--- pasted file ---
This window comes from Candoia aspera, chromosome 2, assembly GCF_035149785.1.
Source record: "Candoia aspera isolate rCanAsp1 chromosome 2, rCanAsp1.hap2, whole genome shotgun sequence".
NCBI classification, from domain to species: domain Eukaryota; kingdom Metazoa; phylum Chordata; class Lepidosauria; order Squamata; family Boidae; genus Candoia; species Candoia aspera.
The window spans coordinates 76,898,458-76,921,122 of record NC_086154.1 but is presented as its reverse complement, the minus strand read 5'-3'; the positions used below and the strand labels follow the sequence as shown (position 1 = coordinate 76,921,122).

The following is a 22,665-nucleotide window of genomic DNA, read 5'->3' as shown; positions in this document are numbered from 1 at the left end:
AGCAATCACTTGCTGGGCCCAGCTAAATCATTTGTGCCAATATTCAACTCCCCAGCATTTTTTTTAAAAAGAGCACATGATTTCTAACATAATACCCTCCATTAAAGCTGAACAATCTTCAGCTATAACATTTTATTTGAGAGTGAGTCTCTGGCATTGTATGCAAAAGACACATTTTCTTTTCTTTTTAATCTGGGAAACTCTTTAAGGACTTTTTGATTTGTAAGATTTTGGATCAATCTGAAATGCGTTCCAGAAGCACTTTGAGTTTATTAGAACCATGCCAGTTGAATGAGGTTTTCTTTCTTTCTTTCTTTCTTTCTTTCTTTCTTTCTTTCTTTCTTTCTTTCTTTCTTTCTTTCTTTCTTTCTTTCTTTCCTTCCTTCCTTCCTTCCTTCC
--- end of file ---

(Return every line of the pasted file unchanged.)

This window comes from Candoia aspera, chromosome 2, assembly GCF_035149785.1.
Source record: "Candoia aspera isolate rCanAsp1 chromosome 2, rCanAsp1.hap2, whole genome shotgun sequence".
NCBI classification, from domain to species: domain Eukaryota; kingdom Metazoa; phylum Chordata; class Lepidosauria; order Squamata; family Boidae; genus Candoia; species Candoia aspera.
The window spans coordinates 76,898,458-76,921,122 of record NC_086154.1 but is presented as its reverse complement, the minus strand read 5'-3'; the positions used below and the strand labels follow the sequence as shown (position 1 = coordinate 76,921,122).

The following is a 22,665-nucleotide window of genomic DNA, read 5'->3' as shown; positions in this document are numbered from 1 at the left end:
AGCAATCACTTGCTGGGCCCAGCTAAATCATTTGTGCCAATATTCAACTCCCCAGCATTTTTTTTAAAAAGAGCACATGATTTCTAACATAATACCCTCCATTAAAGCTGAACAATCTTCAGCTATAACATTTTATTTGAGAGTGAGTCTCTGGCATTGTATGCAAAAGACACATTTTCTTTTCTTTTTAATCTGGGAAACTCTTTAAGGACTTTTTGATTTGTAAGATTTTGGATCAATCTGAAATGCGTTCCAGAAGCACTTTGAGTTTATTAGAACCATGCCAGTTGAATGAGGTTTTCTTTCTTTCTTTCTTTCTTTCTTTCTTTCTTTCTTTCTTTCTTTCTTTCTTTCTTTCTTTCTTTCTTTCTTTCTTTCCTTCCTTCCTTCCTTCCTTCC